Sunday 22 June 2008

Crossing the Bridge: The Sound of Istanbul (2005)

Written and directed by Fatih Akin, this really follows the narration and direction of Alexander Hacke, the bass player for Einstürzende Neubauten, a very interesting and influential group from Germany. I first encountered them through their connections with Nick Cave and the Bad Seeds (Blixa Bargeld is a long term member of both), but then found them fascinating on their own terms. They're certainly an avant garde group, often playing custom made instruments, found objects and electronica, and Hacke, a sound engineer, joined at the age of fifteen. He obviously has a firm love of music, as evidenced by his immersion into it here even when he's not playing. He isn't just hearing it, he's obviously feeling it.

The title comes from Istanbul's unique place in the world. As the traditional gateway between east and west, it's a bridge that has been crossed by 72 nations in its long history as one of the oldest continuously occupied cities in the world. It's part of Asia but also part of Europe and the contrast pervades everything about the city: old and new, traditional and revolutionary, beautiful and ugly. The film finds all these contrasts in music also, and it's a very effective documentary: one that both educates but also points us in new directions to continue learning.

The versatility is admirable. We begin with Baba Zula, a psychedelic underground band, then are introduced through some modern rock bands to Erkin Koray, the originator of rock music in Turkey. There's hiphop vocal contortionism from Ceza and others, which connects us to the streets. There we find traditional musicians, of various cultures, and modern buskers who are far from the amateurs I remember from the streets of Halifax. We meet some truly amazing musicians, 'amazing' being a word that comes into play more than once here.

Selim Sesler is an amazing clarinettist and whoever accompanies him on the oud is no less amazing. Aynur Dogan is an amazing Kurdish vocalist. Possibly most surprising is the discovery that famous musicians, those who are cultural icons through appearances in hundreds of movies, can also be seriously talented. It isn't just marketing. Orhan Gencebay and Sezen Aksu are Turkish icons but whatever their acting is like, their musicianship is beyond question. Many of these musicians speak to the soul and 'amazing' is a highly appropriate word.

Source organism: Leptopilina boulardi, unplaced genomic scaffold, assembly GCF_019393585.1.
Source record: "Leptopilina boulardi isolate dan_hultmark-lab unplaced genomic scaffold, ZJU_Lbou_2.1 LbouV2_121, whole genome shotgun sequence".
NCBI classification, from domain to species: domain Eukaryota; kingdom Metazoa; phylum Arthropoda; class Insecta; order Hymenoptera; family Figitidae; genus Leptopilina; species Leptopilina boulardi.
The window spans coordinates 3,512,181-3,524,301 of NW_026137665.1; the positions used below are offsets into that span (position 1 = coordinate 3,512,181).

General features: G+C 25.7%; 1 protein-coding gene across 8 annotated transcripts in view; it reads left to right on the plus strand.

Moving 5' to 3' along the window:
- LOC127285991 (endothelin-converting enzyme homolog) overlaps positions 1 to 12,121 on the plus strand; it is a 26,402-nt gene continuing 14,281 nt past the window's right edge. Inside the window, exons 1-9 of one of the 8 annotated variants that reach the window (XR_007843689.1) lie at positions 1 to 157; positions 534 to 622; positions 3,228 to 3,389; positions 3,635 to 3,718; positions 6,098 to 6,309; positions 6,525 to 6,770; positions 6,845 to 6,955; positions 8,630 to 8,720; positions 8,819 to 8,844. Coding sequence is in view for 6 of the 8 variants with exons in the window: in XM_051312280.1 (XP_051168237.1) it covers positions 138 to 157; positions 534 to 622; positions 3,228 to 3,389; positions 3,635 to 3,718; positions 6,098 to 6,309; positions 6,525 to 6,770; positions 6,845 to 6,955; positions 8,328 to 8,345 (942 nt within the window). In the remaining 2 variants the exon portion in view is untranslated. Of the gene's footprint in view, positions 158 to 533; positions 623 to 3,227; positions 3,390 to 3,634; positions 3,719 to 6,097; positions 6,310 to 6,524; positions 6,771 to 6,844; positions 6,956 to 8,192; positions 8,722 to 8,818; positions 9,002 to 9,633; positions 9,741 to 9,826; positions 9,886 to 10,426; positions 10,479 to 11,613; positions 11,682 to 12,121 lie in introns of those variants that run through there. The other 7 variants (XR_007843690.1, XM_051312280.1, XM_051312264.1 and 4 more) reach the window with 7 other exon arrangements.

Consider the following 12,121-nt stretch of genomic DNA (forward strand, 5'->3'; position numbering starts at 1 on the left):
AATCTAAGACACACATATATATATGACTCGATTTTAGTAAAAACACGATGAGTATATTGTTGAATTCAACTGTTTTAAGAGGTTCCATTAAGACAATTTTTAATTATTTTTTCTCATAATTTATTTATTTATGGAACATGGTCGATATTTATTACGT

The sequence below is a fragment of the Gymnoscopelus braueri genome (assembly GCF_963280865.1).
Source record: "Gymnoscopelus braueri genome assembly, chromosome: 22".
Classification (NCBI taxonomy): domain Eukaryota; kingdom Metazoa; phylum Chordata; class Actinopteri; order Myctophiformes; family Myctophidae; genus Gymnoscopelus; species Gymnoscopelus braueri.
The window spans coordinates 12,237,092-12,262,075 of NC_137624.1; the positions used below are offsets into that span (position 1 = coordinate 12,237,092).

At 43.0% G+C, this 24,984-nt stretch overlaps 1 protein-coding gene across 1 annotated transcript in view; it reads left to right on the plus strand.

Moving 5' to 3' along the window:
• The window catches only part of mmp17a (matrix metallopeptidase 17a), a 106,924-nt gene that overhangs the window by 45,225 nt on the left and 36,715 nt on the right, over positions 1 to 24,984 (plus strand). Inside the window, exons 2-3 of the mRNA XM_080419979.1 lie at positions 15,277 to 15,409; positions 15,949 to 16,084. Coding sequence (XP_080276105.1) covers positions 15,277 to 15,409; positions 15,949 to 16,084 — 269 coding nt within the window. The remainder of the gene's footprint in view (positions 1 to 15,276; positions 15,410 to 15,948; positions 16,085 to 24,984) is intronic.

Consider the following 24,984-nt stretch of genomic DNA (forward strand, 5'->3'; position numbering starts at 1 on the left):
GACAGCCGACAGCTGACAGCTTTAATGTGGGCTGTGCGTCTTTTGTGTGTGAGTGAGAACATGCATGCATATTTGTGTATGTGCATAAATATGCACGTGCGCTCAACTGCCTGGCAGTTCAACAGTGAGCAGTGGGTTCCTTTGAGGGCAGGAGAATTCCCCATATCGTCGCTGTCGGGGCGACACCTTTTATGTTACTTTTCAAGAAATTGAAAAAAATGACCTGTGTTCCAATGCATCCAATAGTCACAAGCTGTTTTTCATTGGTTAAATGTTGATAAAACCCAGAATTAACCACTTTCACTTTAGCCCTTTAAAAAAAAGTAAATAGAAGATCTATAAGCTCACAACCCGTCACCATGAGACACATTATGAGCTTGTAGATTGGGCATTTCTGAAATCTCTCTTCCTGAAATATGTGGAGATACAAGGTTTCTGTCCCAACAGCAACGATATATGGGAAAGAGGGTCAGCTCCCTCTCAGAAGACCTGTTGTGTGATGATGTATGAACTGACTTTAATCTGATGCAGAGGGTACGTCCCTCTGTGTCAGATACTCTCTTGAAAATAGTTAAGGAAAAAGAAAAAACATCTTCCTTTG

One of the most obvious comparisons is with Buena Vista Social Club. Not only is it a musical quest made by a man who doesn't write or direct, but is continually part of the music being made (here Alexander Hacke takes Ry Cooder's role as Fatih Akin takes Wim Wenders's), but it delves way below the surface. One easy comparison is through the inclusion of Müzeyyen Senar, a film actress and musician who is now 86 years old and still able to perform admirably, even after 72 years of singing. Buena Vista Social Club was full of musicians of this age still performing with a skill that belies their age.

Most telling for me, like its Cuban comparison this film helps to shake our standard conception of music in the west. One of the street musicians in Siyasiyaband talks about not being understood by a western mentality and he wasn't talking about the style of music he plays. He was talking about music as a commodity, the concept that if something is appreciated, then it should be packaged it up, recorded and sold. It's a business and an industry and it has nothing to do with music, it has to do with money made through making people recognisable. These street musicians, as with many musicians here, make a living but are far from stars and we hear music played, not just on the street but on boats, rooftops and large stages; in tattoo parlours, front rooms and Romany pubs; at weddings and even in an 18th century Turkish spa. It'll be fascinating to see how far western music moves towards this concept as the music industry dies but music itself lives on.

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